I have begun making wooden outdoor lawn ornaments. What is the best way to seal these and protect them from the weather? – Jim Cavallero
Chris Marshall: Jim, that all depends on how you plan to finish your lawn ornaments. If you’re intending to use paint, go with a good quality outdoor formulation and you won’t need to apply an additional protective coat of something else over that. Paint is one of the tougher outdoor finish options, because it seals the wood so well and prevents sunlight from degrading the fibers. If you want the wood to show through instead of painting it, you could topcoat it with marine spar varnish. It stands up to wood movement and UV degradation better than most other varnishes, but eventually even spar varnish will need to be renewed. That could involve sanding the old finish or even stripping it off if it cracks or peels over time. Another option would be to go with a clear penetrating deck sealer. You wouldn’t be building an impenetrable “film” on the wood, like varnish, but something more akin to a preservative finish that soaks into the wood. There are UV-inhibitive deck sealers that will help keep the wood from turning silvery gray too quickly (although this will probably happen anyway in the long run). The upside to deck sealer is that it won’t crack or peel, so re-coating is as easy as cleaning the wood and then brushing or spraying on another coat of sealer. I’m sure fellow eZine readers will have other suggestions you could try, too.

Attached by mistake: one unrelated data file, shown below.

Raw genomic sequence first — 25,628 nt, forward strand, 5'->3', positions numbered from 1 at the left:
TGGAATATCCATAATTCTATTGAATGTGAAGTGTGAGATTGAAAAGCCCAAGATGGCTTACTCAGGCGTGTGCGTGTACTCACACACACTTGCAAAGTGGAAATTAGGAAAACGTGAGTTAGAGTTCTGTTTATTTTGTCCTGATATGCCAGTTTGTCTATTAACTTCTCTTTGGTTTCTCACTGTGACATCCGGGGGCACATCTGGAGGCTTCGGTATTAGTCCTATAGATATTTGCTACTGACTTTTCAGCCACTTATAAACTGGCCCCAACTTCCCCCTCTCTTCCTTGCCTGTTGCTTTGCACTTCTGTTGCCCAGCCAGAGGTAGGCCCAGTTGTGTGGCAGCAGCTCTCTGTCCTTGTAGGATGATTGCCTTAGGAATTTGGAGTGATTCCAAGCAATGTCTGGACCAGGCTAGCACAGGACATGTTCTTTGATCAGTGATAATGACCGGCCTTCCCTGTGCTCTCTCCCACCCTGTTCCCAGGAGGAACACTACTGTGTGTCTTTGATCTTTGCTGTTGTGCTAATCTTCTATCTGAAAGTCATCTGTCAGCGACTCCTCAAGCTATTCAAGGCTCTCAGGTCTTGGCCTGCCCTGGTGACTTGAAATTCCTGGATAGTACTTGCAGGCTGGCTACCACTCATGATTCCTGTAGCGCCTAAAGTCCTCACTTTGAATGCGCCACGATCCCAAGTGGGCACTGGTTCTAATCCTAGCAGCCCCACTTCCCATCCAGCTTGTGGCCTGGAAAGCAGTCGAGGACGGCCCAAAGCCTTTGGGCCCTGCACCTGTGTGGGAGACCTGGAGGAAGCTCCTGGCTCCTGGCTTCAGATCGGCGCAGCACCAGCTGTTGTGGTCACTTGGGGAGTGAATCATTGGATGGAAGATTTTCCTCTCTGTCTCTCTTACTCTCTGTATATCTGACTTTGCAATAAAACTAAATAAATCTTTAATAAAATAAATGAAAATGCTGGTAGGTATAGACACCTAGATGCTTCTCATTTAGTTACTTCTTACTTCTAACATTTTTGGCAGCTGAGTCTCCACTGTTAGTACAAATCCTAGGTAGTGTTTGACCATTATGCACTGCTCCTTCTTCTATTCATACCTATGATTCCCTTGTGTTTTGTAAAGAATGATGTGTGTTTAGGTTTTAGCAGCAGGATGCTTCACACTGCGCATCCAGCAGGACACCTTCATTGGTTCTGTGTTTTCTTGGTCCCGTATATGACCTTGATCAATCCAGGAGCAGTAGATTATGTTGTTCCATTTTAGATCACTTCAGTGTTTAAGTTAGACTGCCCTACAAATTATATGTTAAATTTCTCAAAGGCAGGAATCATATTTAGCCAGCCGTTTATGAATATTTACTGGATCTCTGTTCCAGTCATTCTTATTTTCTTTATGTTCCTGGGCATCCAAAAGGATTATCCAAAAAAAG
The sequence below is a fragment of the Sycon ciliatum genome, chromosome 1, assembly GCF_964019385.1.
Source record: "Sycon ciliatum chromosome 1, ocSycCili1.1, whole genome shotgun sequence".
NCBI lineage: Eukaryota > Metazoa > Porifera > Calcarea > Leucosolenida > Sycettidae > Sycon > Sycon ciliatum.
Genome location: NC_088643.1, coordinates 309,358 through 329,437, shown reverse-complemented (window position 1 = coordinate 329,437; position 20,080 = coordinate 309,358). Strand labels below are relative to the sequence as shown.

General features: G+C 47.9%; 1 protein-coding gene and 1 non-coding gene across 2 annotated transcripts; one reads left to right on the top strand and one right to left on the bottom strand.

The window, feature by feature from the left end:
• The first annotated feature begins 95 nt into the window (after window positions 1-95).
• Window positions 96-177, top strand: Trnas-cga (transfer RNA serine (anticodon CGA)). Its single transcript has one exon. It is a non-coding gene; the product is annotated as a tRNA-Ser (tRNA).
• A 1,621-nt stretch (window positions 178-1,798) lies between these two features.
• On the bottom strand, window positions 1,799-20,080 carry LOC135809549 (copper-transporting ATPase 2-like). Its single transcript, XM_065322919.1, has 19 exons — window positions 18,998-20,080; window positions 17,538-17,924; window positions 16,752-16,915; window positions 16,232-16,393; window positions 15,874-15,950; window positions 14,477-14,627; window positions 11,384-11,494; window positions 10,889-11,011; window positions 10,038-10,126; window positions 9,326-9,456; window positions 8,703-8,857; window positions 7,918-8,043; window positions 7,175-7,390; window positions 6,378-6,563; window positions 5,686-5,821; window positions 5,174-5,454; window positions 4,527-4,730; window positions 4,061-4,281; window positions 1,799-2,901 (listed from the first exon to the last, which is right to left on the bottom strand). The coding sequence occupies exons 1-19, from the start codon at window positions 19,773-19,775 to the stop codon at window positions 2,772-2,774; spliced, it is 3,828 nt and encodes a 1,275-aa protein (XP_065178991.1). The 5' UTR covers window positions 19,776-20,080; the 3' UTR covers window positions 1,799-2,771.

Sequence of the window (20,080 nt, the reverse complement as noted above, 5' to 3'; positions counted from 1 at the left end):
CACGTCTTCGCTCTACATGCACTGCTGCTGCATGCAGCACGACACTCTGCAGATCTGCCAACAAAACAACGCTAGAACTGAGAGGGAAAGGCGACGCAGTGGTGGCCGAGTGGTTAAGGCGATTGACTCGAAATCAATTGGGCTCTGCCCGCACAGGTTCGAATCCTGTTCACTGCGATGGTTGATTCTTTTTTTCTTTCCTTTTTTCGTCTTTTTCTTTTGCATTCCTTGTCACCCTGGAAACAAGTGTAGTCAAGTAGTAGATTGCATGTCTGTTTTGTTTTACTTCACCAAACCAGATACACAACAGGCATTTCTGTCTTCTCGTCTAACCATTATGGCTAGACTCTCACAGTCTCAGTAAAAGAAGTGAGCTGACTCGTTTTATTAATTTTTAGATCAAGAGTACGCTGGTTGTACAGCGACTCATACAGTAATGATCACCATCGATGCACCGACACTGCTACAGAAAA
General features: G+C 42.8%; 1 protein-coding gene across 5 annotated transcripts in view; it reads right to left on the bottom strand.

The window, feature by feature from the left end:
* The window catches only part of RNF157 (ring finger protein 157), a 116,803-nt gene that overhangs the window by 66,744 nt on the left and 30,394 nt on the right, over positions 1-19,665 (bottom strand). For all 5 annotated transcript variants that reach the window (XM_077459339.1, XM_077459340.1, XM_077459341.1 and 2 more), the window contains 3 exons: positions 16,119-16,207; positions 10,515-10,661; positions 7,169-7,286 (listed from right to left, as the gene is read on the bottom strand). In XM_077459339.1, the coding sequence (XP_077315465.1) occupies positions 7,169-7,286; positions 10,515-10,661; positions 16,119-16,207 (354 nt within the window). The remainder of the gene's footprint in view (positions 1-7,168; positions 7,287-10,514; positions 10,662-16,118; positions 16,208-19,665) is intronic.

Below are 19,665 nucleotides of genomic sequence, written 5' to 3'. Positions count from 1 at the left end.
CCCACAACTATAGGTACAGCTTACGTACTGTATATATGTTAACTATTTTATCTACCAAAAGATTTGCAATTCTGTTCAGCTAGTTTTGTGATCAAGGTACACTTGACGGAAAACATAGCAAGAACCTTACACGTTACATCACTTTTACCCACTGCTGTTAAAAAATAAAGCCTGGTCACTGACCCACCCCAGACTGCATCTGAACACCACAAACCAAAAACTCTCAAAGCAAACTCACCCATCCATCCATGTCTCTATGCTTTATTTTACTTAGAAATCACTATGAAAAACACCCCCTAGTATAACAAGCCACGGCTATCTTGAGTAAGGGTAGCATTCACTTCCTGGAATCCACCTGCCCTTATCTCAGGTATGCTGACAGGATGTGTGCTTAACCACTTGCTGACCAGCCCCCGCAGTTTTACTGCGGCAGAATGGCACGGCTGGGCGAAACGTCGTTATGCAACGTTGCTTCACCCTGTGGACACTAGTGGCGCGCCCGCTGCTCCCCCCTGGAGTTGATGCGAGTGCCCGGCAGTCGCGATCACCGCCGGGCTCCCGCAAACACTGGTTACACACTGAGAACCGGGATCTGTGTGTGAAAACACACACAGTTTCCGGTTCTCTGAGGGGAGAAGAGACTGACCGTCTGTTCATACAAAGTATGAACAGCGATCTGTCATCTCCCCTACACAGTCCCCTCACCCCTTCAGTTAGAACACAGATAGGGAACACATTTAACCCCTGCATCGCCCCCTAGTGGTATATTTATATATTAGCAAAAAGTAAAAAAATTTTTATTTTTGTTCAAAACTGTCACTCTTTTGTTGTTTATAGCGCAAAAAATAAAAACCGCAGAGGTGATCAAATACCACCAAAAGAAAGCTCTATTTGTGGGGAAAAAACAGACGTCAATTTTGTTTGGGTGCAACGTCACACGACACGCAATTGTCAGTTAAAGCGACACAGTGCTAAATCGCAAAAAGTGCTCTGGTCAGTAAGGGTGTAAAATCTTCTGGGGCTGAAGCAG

Rob Johnstone: I think Chris covered the topic pretty well, but I do have a trick to share that finishing expert Michael Dresdner taught me. If your projects are going to sit right on the earth and the end grain of your wood is the touching the ground, “packing” the end grain is a must. Even on kiln-dried lumber, end grain, by its nature, wants to wick moisture up and carry it farther into the straw-like fibers of the wood tissue. Michael uses a thin coating of epoxy “packed” into the end grain to prevent that from happening. So, anywhere end grain is touching the ground, apply a thin coat of epoxy to that section. You’ll like the results you get.